Differences were noted in the prevalence of signs of maternal infection and intrapartum asphyxia between Bangladesh and India. In Bangladesh, approximately 5% of newborn infants exhibited signs of intrapartum asphyxia, compared with 2.5% in India. In Bangladesh, higher use of birth attendants trained specifically to recognize signs of birth asphyxia may have made mothers more aware of signs of the event that account for this difference. The combination of maternal fever and intrapartum asphyxia led to higher mortality risk in Bangladesh compared to India, perhaps due to under-reporting of intrapartum asphyxia in India. If this were the case, then our pooled analysis underestimates the true effect of the double hit hypothesis. In India, approximately 4.8% of all newborns were exposed to maternal fever for up to three days prior to delivery compared to 1.7% in Bangladesh, possibly due to the higher incidence of malaria [35]. The percentage of women with PROM (16.6%) observed in Bangladesh was slightly higher than in similar populations elsewhere. Ellis et al. in Nepal found 11% PROM rates in deliveries where infants exhibited signs of intrapartum asphyxia [17]. In a prospective community study assessing risk factors for birth asphyxia in Nepal, 14% of asphyxiated infants had mothers with prolonged rupture of membranes longer than twenty-four hours [11]. There is great variation in the prevalence of reported signs of both intrapartum asphyxia and maternal fever between Bangladesh and India. This variation is potentially due to differences in the way these questions were administered in each country, or could be due to genuine differences in morbidity patterns.

Given the limitations of this analysis due to inherent biases associated with observational data, we used verbal autopsy reports to identify newborns that were likely to have died due to intrapartum asphyxia. Use of the InterVA method ensured that causes of death were standardized between study settings and over time (a significant advantage in the current study) and classification of asphyxia cases based on probabilistic reasoning relating to multiple causes may overcome misclassification bias associated with lay-reports and alternative methods of verbal autopsy interpretation. The verbal autopsy data validated our findings to some extent, in that the risk of an early neonatal death due to intrapartum asphyxia was significantly greater when the neonate was exposed to PROM compared to an unexposed newborn. However, when using maternal fever as the surrogate for maternal infection, there was no significant increased risk of death due to an intrapartum event. The lack of an effect in the exposure of maternal fever could have occurred due to a low sensitivity of this marker of maternal infection and the potential for misclassification bias previously mentioned. However, the fact that the association between PROM and early neonatal death due to intrapartum asphyxia was greater than the association between PROM and an early neonatal death alone, adds weight to the double hit hypothesis.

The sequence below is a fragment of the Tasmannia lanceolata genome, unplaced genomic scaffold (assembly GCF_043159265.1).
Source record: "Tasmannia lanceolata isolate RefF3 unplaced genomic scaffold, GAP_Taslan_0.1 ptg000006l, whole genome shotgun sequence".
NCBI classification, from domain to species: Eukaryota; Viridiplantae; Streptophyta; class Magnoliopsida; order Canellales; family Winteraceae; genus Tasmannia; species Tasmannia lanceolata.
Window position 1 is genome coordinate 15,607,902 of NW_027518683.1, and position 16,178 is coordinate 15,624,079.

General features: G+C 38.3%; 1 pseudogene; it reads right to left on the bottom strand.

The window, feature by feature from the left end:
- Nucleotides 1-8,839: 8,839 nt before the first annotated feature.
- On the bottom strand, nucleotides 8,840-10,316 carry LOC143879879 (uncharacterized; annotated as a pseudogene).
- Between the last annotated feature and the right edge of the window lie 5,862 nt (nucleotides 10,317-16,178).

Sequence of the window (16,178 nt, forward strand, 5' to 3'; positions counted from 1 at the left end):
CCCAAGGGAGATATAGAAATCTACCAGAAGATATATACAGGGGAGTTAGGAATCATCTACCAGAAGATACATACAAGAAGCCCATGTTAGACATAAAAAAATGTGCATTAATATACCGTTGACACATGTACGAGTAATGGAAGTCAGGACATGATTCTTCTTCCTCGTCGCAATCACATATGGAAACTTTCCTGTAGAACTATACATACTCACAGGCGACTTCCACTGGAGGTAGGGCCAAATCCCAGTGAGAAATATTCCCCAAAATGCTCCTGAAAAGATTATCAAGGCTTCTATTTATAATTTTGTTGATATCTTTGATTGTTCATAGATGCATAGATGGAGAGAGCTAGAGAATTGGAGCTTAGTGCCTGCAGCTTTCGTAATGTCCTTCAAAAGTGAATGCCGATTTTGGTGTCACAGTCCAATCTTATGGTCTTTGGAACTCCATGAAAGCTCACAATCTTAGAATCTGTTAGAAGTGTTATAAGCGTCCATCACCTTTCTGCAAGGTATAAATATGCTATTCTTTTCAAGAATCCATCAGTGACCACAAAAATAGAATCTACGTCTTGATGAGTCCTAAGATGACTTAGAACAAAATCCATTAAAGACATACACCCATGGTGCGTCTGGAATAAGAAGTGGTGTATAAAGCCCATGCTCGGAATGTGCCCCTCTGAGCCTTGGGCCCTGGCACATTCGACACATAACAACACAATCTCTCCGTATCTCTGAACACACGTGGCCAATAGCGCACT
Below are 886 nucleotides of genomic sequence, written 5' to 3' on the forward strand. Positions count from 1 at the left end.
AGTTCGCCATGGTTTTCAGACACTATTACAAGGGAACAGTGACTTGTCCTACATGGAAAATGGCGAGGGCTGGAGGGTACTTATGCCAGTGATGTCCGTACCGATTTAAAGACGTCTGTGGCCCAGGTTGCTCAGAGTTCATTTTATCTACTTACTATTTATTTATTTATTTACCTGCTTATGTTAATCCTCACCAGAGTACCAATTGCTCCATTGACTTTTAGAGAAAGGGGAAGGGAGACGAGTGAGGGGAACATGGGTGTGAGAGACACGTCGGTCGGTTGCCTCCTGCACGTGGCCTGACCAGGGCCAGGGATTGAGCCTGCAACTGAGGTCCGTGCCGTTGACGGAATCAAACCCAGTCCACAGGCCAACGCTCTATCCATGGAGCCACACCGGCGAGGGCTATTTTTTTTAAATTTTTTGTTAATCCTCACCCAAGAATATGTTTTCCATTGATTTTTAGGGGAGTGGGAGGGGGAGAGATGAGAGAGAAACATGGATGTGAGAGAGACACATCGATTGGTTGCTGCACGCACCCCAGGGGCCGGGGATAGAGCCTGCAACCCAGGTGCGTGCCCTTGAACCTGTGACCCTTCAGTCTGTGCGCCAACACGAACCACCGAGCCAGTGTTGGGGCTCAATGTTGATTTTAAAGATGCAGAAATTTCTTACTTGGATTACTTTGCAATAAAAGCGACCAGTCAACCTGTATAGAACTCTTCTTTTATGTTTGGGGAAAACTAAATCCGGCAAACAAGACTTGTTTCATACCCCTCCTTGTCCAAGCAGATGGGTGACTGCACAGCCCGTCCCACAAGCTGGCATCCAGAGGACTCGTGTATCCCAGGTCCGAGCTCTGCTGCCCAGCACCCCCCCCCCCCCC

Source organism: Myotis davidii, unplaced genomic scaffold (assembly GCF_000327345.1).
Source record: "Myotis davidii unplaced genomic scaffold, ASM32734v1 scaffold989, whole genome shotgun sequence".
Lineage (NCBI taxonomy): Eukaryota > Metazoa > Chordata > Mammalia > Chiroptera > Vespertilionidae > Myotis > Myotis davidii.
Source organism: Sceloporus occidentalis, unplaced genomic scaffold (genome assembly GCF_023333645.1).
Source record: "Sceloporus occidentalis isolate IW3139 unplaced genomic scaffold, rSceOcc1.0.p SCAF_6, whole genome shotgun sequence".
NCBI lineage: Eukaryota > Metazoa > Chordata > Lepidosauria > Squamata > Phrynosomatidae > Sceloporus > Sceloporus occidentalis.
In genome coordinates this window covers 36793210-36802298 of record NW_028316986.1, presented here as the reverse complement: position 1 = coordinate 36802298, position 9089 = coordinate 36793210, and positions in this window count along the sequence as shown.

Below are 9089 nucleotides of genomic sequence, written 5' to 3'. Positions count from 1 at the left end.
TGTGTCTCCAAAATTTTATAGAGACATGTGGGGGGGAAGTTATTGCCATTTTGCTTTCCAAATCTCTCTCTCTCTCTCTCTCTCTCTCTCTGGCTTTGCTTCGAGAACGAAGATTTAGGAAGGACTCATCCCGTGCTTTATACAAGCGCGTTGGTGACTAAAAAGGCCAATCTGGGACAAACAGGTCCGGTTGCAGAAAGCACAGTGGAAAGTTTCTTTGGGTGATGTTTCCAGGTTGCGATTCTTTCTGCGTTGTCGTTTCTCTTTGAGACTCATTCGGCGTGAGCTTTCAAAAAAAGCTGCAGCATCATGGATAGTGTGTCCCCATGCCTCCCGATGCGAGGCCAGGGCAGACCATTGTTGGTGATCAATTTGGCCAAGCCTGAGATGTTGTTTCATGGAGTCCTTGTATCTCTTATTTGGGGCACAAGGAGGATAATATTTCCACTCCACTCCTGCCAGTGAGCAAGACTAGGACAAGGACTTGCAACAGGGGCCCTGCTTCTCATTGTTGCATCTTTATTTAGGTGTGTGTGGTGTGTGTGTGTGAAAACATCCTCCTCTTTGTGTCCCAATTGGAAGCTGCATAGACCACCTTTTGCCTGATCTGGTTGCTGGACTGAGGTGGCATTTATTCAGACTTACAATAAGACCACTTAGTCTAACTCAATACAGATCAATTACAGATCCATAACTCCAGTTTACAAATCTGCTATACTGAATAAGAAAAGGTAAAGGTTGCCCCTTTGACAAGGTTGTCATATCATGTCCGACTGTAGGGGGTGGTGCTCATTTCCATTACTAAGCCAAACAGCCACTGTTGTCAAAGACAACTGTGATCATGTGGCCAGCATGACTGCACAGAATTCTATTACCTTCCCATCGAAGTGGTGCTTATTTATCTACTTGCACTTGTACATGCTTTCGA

Our population-based results support, but do not prove, the double-hit hypothesis that an insult such as maternal infection during critical periods of neural development sets up a predisposition toward severe adverse outcomes when exposed to asphyxia [19]. It might be argued that the two events of infection and asphyxia act independently but additively to affect early newborn death rather than through a double-hit interaction. Further studies are needed to understand the biological mechanisms behind the double hit hypothesis in similar low-resource settings, and follow-up to assess the risk of disabilities from a double hit compared with asphyxia alone.